A new report on anti-Semitism by Israel's Diaspora Ministry reveals the alarming rise of incidents across the world.
The report released on Sunday, 22 January, ahead of International Holocaust Remembrance Day on Friday (January 27) suggests that reported incidents more than doubled in Germany while rising 62% in the UK.
Figures for reported incidents in Germany were up by 267, the Jerusalem Post reported, from 194 between January and September in 2015 to 461 last year.
The rise was attributed to a strengthening of the far-right movement in Germany due to the increasing popularity of political parties such as Alternative for Germany (AfD), which are capitalising the European migrant crisis and fueling xenophobia. However, it also said reporting had improved, latterly.
In the UK, anti-Semitic incidents were said to have increased by 62% with the bulk of those attributed to a rise in far-right sympathies. Meanwhile in France, effective attempts by the government to curb anti-Semitism had seen a decline in reported incidents of 65%.
The recent presidential campaign was cited as the cause of increasing anti-Semitism in the US.
In particular, the report noted a hostile environment for Jewish students at US colleges, blaming the Students for Justice in Palestine group for a 45% rise in incidents on campuses in 2016. Incidents reported ranged from anti-Semitic messages to physical assault.
The news coincides with reports of a surge in hate crime in the UK following the June 23 referendum on the country's membership of the European Union, and warnings that this could worsen after the triggering of Article 50 by UK government.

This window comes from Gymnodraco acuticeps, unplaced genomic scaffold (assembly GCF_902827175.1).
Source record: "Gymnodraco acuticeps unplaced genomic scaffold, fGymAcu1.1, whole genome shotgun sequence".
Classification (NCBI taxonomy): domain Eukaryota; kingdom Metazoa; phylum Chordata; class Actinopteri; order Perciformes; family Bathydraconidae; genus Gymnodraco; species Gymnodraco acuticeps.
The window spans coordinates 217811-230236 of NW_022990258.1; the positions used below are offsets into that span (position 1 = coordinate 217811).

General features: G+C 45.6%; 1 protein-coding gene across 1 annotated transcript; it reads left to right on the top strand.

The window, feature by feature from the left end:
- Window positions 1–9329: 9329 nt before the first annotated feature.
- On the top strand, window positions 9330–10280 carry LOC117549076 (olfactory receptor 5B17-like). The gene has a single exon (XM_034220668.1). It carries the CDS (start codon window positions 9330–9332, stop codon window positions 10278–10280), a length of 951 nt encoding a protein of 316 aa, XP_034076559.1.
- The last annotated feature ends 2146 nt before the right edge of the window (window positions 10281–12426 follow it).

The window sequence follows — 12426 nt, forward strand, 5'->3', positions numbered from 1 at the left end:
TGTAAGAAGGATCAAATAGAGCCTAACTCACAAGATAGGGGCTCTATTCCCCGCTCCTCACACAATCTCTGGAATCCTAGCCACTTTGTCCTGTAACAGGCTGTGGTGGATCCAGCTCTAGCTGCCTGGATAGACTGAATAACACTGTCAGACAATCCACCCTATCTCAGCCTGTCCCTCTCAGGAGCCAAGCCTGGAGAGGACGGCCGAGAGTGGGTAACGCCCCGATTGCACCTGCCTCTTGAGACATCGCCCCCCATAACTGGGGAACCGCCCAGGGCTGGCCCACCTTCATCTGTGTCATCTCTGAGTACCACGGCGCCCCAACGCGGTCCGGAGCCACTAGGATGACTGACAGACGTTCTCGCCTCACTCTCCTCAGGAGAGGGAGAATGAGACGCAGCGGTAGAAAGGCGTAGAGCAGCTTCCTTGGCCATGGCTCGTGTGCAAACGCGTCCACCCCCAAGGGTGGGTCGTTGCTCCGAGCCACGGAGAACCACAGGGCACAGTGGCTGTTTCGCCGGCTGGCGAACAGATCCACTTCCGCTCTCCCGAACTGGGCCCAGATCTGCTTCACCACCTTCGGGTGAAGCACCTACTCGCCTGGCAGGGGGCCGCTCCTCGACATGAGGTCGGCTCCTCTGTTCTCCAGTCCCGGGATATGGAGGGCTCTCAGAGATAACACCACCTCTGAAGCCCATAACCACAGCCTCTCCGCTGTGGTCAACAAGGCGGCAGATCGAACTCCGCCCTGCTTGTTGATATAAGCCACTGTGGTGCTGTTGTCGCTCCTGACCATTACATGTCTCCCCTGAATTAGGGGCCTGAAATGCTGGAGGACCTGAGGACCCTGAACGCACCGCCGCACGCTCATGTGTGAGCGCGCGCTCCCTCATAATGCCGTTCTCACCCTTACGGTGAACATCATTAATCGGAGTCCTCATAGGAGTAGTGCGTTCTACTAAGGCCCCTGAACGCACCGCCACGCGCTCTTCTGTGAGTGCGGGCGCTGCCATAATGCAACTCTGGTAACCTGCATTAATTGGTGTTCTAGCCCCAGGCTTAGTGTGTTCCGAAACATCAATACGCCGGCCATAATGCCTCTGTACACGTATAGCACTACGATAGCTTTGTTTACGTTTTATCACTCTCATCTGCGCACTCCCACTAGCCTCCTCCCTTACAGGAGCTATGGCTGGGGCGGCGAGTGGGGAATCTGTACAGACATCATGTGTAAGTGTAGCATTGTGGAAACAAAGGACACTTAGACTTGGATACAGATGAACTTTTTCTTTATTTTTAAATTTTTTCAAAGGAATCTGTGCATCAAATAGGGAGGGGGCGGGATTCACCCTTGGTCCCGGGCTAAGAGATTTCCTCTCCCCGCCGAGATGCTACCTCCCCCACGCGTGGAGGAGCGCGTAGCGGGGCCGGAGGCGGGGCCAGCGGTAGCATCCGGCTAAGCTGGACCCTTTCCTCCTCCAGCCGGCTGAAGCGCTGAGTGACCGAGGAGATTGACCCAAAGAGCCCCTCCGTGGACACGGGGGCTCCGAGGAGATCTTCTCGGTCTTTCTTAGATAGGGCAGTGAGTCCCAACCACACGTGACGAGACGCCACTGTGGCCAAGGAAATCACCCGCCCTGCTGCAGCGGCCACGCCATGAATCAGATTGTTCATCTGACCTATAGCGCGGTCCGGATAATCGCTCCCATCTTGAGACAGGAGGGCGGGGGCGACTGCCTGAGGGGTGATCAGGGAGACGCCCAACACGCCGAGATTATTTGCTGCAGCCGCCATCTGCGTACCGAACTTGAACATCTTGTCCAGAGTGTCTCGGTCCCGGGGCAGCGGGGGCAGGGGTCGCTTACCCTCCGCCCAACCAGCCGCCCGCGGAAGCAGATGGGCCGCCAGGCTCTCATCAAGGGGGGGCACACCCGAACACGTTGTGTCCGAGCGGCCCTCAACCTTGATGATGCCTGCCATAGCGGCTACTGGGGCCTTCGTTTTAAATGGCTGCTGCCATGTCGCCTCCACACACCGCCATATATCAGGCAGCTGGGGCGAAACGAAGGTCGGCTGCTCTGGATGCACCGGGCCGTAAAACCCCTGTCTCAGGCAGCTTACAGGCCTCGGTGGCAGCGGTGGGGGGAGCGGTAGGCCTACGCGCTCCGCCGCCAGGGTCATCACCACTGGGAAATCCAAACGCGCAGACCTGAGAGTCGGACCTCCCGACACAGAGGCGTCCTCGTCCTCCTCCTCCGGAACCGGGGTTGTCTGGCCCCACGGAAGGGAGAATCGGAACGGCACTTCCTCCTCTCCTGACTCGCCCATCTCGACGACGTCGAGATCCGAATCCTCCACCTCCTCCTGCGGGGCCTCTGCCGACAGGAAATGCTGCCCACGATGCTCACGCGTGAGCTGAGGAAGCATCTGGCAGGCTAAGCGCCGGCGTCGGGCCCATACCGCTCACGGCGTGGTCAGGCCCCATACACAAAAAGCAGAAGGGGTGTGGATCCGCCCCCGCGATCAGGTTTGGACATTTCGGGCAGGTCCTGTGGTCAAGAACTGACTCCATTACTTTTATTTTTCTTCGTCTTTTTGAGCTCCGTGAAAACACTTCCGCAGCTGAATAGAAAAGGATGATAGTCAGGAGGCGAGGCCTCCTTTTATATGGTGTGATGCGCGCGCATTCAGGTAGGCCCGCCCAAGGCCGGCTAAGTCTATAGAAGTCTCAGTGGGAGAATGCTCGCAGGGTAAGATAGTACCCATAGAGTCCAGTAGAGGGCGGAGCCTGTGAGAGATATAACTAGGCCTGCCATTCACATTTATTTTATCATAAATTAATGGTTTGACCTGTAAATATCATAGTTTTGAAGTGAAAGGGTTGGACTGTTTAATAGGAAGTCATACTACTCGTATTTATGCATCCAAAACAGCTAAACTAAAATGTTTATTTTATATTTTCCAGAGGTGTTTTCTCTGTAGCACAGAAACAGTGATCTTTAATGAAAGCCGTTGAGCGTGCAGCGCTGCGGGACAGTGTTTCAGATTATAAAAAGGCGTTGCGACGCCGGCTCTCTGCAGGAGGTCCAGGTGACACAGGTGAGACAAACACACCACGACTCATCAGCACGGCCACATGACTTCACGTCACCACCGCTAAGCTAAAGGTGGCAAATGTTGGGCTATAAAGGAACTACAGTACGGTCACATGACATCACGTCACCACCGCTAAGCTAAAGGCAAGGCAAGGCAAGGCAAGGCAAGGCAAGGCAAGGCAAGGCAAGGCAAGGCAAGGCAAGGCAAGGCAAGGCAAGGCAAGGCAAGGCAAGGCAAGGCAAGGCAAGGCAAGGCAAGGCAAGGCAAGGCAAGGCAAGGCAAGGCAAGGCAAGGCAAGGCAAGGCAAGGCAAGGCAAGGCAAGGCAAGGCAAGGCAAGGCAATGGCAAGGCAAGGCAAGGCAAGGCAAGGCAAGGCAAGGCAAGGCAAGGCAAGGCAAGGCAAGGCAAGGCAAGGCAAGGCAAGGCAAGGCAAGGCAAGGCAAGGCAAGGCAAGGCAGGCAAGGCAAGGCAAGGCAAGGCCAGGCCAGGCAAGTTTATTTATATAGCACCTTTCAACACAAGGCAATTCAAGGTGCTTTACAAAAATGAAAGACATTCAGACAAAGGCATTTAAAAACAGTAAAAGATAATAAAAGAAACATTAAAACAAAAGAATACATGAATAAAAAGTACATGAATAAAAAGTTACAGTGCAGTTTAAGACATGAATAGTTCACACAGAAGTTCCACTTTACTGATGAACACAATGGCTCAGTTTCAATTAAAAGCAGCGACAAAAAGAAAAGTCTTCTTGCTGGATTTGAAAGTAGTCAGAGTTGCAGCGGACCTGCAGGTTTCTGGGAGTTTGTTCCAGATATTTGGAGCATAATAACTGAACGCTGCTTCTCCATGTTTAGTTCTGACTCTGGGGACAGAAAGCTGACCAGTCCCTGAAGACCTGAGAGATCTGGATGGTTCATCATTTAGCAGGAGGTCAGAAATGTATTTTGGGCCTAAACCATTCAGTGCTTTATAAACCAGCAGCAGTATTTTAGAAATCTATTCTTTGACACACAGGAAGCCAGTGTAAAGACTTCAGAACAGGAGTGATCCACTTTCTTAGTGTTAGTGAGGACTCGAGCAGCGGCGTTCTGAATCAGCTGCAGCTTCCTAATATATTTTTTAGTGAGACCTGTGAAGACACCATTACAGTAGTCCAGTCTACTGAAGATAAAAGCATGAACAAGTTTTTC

In December last year, Prime Minister Theresa May announced a new definition of anti-Semitism in a bid to take action against hate crime in the wake of high-profile incidents associated with the far-right.
Most notably, MP Jo Cox was killed last year by Thomas Mair outside her constituency surgery in Birstall. Mair was found guilty of Cox's murder. A stash of far-right and Nazi literature and paraphernalia at his home.
Not long afterwards, in December last year, a judge sentenced Joshua Bonehill-Paine to two years imprisonment after he conducted an anti-Semitic online hate campaign against Labour MP Luciana Berger.
Referencing the murder of Jo Cox, which while associated with the far-right movement was not anti-Semitic, Judge Justice Spencer commented during sentencing: "As she [Berger] put it, 'I knew what happened online did not always stay online.' Subsequent tragic events this year in relation to her fellow Member of Parliament, Jo Cox, illustrate this truth."
The report also highlights the issue of social media, which it said exposed members to 40 million anti-Semitic Twitter posts in October alone.